PostPosted: Tue 22 Jan 2013, 17:21    Post subject:  

Did some looking-up on that CPU... boy is that thing weird. If I'm understanding things correctly, it's got more similarities to an ARM chip than anything Intel or AMD...

I don't know how much you know about computing, so I'll put in here a little bit of a crash course in how a CPU does its thing, just enough so that you can get what I'm talking about.

A CPU, like any other part of a computer, has a certain "language" that it speaks, called an instruction set. At this time, there are two major kinds of instruction sets -- that is, two 'umbrella' categories under which most CPUs fall. They are called RISC and CISC.

CISC, or Complex Instruction Set Computing, is what Intel used in the 8086 and 8088 CPUs that, as part of the IBM Personal Computer (aka IBM 5150) in 1981, made modern computing more-or-less what it is now. (I have to be careful with my wording here, because the IBM PC was not the first "personal computer" -- just the first one really to be called that, and the one that caught on the most.)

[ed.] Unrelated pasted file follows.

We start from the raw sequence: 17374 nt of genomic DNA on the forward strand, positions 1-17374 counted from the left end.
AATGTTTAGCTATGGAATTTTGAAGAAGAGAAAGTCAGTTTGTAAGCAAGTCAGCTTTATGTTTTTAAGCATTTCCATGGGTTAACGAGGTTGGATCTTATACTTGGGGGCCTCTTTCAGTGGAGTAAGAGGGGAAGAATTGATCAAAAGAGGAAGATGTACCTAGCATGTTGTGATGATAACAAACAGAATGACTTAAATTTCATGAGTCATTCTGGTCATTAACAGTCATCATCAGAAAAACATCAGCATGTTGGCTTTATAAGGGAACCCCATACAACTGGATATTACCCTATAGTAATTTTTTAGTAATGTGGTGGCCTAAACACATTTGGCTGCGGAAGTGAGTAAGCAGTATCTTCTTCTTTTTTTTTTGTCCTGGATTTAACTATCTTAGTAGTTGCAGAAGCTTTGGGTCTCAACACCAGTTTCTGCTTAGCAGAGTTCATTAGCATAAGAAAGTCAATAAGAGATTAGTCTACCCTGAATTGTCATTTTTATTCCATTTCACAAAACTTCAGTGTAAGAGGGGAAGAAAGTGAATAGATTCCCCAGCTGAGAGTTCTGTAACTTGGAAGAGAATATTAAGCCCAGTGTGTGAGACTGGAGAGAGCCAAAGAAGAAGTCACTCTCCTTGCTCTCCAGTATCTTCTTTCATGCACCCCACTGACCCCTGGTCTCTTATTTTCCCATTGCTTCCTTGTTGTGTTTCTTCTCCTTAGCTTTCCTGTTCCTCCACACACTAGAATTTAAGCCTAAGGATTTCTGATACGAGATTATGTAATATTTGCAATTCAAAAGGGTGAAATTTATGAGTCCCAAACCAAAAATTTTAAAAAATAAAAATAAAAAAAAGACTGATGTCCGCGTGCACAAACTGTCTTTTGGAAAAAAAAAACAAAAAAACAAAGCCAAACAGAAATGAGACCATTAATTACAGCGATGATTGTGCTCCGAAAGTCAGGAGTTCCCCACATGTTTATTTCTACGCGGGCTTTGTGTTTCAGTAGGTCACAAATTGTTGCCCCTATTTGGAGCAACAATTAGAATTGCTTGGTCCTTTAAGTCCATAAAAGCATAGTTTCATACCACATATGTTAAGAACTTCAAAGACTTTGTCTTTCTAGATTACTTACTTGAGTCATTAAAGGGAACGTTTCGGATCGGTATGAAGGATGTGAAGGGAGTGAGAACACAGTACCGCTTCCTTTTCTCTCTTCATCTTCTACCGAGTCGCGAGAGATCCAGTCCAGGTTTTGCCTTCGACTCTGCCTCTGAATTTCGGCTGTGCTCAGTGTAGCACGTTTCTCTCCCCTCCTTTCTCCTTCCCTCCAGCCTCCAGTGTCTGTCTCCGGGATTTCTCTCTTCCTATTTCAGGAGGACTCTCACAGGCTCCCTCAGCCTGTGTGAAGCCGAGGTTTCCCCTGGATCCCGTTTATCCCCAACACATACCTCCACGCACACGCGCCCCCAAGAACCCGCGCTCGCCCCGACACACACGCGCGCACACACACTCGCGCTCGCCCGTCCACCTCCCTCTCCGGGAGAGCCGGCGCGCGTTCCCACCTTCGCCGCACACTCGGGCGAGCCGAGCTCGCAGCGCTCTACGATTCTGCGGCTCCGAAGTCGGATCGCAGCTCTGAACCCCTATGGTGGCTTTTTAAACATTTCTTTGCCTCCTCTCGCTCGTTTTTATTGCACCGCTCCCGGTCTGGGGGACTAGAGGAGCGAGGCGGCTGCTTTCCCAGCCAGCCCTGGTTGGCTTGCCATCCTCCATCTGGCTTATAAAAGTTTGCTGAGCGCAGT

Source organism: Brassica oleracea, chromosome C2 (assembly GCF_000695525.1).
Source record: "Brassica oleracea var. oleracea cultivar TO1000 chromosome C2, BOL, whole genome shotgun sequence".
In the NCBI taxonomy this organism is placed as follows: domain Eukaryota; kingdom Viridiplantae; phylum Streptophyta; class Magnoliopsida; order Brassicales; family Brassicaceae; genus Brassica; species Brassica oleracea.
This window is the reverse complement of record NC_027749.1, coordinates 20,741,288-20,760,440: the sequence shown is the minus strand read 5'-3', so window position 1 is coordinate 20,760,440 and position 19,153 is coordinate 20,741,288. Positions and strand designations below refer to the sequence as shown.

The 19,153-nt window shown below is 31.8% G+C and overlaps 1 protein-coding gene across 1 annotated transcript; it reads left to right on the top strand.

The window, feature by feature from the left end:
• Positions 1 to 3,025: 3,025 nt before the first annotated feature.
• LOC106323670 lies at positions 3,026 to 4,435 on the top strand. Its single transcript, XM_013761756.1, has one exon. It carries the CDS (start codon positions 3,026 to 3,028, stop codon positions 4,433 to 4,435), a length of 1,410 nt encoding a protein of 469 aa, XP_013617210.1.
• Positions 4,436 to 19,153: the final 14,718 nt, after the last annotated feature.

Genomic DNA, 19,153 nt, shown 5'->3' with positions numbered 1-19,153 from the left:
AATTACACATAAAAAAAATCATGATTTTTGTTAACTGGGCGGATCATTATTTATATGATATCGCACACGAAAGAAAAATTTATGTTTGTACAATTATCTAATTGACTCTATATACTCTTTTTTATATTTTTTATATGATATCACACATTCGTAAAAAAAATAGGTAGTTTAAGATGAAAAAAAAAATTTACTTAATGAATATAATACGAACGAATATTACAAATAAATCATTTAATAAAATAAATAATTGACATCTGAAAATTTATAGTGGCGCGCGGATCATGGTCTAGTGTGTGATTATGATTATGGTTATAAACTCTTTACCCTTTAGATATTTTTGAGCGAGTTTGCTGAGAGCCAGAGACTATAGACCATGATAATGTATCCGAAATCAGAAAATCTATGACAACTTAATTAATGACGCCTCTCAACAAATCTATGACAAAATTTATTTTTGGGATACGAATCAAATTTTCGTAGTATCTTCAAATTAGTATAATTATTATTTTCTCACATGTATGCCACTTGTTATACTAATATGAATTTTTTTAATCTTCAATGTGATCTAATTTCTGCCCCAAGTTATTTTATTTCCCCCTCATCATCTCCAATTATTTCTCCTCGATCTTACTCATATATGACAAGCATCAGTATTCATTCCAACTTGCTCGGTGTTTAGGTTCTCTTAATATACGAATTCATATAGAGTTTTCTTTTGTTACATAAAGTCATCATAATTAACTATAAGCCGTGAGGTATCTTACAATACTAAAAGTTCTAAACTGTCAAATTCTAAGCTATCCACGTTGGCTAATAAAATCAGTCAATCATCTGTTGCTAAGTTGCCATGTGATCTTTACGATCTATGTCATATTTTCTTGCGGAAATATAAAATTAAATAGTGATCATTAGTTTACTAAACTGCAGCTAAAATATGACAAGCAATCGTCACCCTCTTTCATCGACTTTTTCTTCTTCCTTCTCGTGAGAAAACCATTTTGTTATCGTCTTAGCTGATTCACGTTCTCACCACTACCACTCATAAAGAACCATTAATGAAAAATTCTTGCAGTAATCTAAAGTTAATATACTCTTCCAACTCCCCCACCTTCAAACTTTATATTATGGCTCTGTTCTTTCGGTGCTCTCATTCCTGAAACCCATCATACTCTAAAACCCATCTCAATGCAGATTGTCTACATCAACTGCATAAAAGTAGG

The idea of CISC is that you have a lot of little instructions, or operations ("ops"), that a CPU can use, each doing one or two things, depending on context. So, for example, you'd have a "load" op to fetch either another instruction or some important data from memory, and then several other ops involved in doing stuff with it.

RISC, on the other hand, commonly found in ARM CPUs (among other places) and predictably short for Reduced Instruction Set Computing, refers to instructions that 'do more with less' -- so while you'd still have the load op, it would have a bunch of options that allowed it to do more than just pull stuff from a particular memory address.

RISC / CISC do not have anything to do with how many instructions are supported by the CPU, just how those instructions are used, and the design philosophy behind them.

What this RDC company seems to have figured out, is how to emulate an x86 (CISC) architecture (overall design and operation paradigm) with a RISC CPU. Considering that it has to emulate a CISC processor, it's doing a lot of work -- it's translating the low-level instructions for another CPU, then executing them, and translating the resulting output back into what that other processor should say. It has to be a near-perfect translation on both ends, too -- if it's not, very bad things happen!

If you want to learn a little more...
RISC @ Wikipedia
CISC @ Wikipedia